Teri Orr: What really fits
It was never about the clothes. … She knows that now.
But the first time we went back to school shopping was 13 years ago when my granddaughter entered kindergarten. I thought it might be a fun tradition to start. A little lunch and a few special things to help her start the school year. Not the kinds of things you buy when you are The Parent — all practical and sensible and color-coordinated. I would guide a tiny bit but the clothes were her choice. And two pairs of shoes — one for fun and one a bit more everyday. Sometimes a coat. And always something not school related — a stuffed animal at first, maybe a watch later on.
Her male cousin would get the same treatment a few years later — ditto her younger brother. And for all these years we’ve all kept up the tradition.
I made it easy on myself — we went to a mall (which is my most dreaded way to shop personally). With a small child and multiple needs and grabbing a meal, this is most efficient. It was pretty much the only time of the year I would enter that space. Until, of course, the Apple Store landed there.
Lunch would always be in a sit-down restaurant where she would negotiate the napkins and the waitstaff. Sodas or lemonade — it made no difference to me. Ice cream for lunch? That was fine. Grilled cheese sandwiches four years in row? Who cares. I was studying this rare creature like a scientist would. Blonde hair, blue eyes and a quick smile. Reserved yet inquisitive. And kind.
Some years there was little conversation. She was living in her head. I knew that need. She is — after all — a piece of me. When she showed signs of being tired of the trying on or tired of walking the miles in the mall to find shoes or just had had enough — we always stopped. Forced fun never is.
We would find the toy or the lemonade and sit for a spell on a bench. A little people watching. Sometimes we would continue after a break. Or sometimes we’d just head to her home. She never once had to be reminded to say thank you by her parents. She was always genuinely grateful.
Her parents had given her at birth the very grand name of Izabelle Paris (they had their first kiss as exchange students on the steps of Notre Dame). Maybe there will be a time in her future life she will try on the name Paris for herself. But for as long as she could self identify — she has been Iz.
As the years passed some trips happened after school had already started so she could get a sense of what kids were wearing at her new school — she went to several different elementary schools, then a performing arts middle school, and a science high school and now in this, her senior year — a charter school.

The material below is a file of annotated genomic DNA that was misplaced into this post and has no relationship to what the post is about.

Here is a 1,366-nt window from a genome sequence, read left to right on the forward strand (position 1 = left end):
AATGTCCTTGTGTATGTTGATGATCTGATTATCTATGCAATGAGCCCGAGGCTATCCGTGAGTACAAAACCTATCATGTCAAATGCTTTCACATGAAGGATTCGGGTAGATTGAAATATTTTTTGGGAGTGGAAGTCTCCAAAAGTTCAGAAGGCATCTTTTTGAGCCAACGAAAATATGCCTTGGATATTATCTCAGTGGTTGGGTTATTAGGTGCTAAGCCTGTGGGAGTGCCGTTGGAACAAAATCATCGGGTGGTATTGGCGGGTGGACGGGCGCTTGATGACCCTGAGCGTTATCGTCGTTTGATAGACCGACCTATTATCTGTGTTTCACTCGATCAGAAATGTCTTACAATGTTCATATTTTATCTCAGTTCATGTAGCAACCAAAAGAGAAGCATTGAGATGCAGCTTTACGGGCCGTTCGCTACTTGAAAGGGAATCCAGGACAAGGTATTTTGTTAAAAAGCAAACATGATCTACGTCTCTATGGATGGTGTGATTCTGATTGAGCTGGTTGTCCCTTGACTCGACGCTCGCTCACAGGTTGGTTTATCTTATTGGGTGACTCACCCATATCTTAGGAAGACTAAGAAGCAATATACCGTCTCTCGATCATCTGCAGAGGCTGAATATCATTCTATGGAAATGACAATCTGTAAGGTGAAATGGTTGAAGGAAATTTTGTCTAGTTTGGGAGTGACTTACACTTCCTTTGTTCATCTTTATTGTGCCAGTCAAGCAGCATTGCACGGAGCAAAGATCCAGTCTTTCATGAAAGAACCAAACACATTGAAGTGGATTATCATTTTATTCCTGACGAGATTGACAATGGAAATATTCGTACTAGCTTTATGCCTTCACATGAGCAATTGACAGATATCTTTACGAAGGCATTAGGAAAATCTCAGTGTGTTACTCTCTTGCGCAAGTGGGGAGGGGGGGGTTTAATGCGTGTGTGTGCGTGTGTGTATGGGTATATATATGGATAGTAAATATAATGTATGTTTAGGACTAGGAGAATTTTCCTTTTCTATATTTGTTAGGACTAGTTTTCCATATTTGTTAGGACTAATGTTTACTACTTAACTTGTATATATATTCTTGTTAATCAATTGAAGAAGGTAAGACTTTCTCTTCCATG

Right now she wants to be a pilot. But she still has her music — she writes songs and plays the drums and guitar. She composes and sings. And films videos with her camera and her phone. She drives her parents’ car and is a pretty remarkable baker/chef.
She never was the girl who liked dresses. Her style most always includes a hat. And jeans and now skater shoes. She is a boss on a board. Skateboard, snowboard. And parts of her teenage years have been complicated. Conflicted. Messy. Like all teenagers she has been hard on her parents as she finds her way.
This year the trip was the same and different. We laughed a lot more. She wanted me to drive still. We found our way to the lemonade and the chocolates. We ducked at the perfume guys waving smelly samples in our faces. We laughed at the little kid running away at full steam from a parent. We waited — almost patiently — in the forever line on the day before school started at the skater store.
She is tall — nearly a foot taller than me. With the same bright smile and curious nature she has always had inside. For the past two summers she has worked with me on concert days. Worked with other teenagers from here in Park City and Heber. And adult volunteers. Selling tickets or soft drinks, hauling chairs or stacking shirts. She sleeps overnight and the next morning we grab breakfast before I take her home to Salt Lake. It is a rare window into a rare creature and I do not take a minute of it lightly. Navigating the teenage years is a group sport. And the only way out is through.
There are so many dreams I have for Iz. Her graduation, her career(s) ahead, a romance where someone loves her for her kind heart and quick smile and all her talents. But my dreams are just that — mine. What I have learned from this human for nearly 17 years is how to recognize the beauty of a strong free spirit. How to support her and love her and how to stop myself from wanting to shape her. I will keep showing her how to respect nature and herself. I will keep listening to her songs on SoundCloud and her laughter with small children. I will hold my breath through the tough times. And I did exhale deeply during a shopping trip where with armloads of clothes we are giggling with a certain knowingness at the small child tugging at the parent to get the hell of out the store.
And I will whisper a prayer that starts and ends with … please dear Lord let us keep having shopping days long into the future. Because it was never about the clothes. Not last week and not this Sunday in the Park…
Teri Orr is a former editor of The Park Record. She is the director of the Park City Institute, which provides programming for the George S. and Dolores Doré Eccles Center for the Performing Arts.